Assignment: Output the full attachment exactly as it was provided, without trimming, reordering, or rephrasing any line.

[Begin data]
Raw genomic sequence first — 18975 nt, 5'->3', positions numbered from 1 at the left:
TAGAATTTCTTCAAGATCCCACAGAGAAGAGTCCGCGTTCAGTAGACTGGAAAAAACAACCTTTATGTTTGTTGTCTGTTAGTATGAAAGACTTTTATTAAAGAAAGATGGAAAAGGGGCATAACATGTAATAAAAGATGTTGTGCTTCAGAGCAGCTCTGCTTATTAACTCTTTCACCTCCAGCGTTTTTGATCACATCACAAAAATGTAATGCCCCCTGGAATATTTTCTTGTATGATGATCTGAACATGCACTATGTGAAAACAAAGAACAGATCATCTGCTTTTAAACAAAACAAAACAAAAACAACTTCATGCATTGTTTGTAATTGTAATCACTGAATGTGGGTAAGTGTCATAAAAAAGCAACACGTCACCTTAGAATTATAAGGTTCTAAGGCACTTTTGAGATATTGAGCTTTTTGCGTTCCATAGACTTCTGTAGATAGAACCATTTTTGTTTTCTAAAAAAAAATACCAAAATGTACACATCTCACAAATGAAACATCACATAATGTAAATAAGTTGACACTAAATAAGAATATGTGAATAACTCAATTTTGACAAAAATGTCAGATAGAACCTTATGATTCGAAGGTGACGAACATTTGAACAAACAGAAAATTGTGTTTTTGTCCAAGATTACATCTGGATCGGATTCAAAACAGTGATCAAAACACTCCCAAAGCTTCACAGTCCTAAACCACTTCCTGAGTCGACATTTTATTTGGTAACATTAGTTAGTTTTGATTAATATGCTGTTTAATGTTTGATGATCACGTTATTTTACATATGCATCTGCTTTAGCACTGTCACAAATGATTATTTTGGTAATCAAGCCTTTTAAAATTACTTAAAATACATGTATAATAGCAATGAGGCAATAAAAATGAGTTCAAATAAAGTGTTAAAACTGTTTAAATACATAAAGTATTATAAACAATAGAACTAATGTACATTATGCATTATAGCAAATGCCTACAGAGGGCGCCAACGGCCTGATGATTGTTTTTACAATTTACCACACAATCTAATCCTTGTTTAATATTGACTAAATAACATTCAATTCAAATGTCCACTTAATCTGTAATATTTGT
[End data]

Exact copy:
Raw genomic sequence first — 18975 nt, 5'->3', positions numbered from 1 at the left:
TAGAATTTCTTCAAGATCCCACAGAGAAGAGTCCGCGTTCAGTAGACTGGAAAAAACAACCTTTATGTTTGTTGTCTGTTAGTATGAAAGACTTTTATTAAAGAAAGATGGAAAAGGGGCATAACATGTAATAAAAGATGTTGTGCTTCAGAGCAGCTCTGCTTATTAACTCTTTCACCTCCAGCGTTTTTGATCACATCACAAAAATGTAATGCCCCCTGGAATATTTTCTTGTATGATGATCTGAACATGCACTATGTGAAAACAAAGAACAGATCATCTGCTTTTAAACAAAACAAAACAAAAACAACTTCATGCATTGTTTGTAATTGTAATCACTGAATGTGGGTAAGTGTCATAAAAAAGCAACACGTCACCTTAGAATTATAAGGTTCTAAGGCACTTTTGAGATATTGAGCTTTTTGCGTTCCATAGACTTCTGTAGATAGAACCATTTTTGTTTTCTAAAAAAAAATACCAAAATGTACACATCTCACAAATGAAACATCACATAATGTAAATAAGTTGACACTAAATAAGAATATGTGAATAACTCAATTTTGACAAAAATGTCAGATAGAACCTTATGATTCGAAGGTGACGAACATTTGAACAAACAGAAAATTGTGTTTTTGTCCAAGATTACATCTGGATCGGATTCAAAACAGTGATCAAAACACTCCCAAAGCTTCACAGTCCTAAACCACTTCCTGAGTCGACATTTTATTTGGTAACATTAGTTAGTTTTGATTAATATGCTGTTTAATGTTTGATGATCACGTTATTTTACATATGCATCTGCTTTAGCACTGTCACAAATGATTATTTTGGTAATCAAGCCTTTTAAAATTACTTAAAATACATGTATAATAGCAATGAGGCAATAAAAATGAGTTCAAATAAAGTGTTAAAACTGTTTAAATACATAAAGTATTATAAACAATAGAACTAATGTACATTATGCATTATAGCAAATGCCTACAGAGGGCGCCAACGGCCTGATGATTGTTTTTACAATTTACCACACAATCTAATCCTTGTTTAATATTGACTAAATAACATTCAATTCAAATGTCCACTTAATCTGTAATATTTGT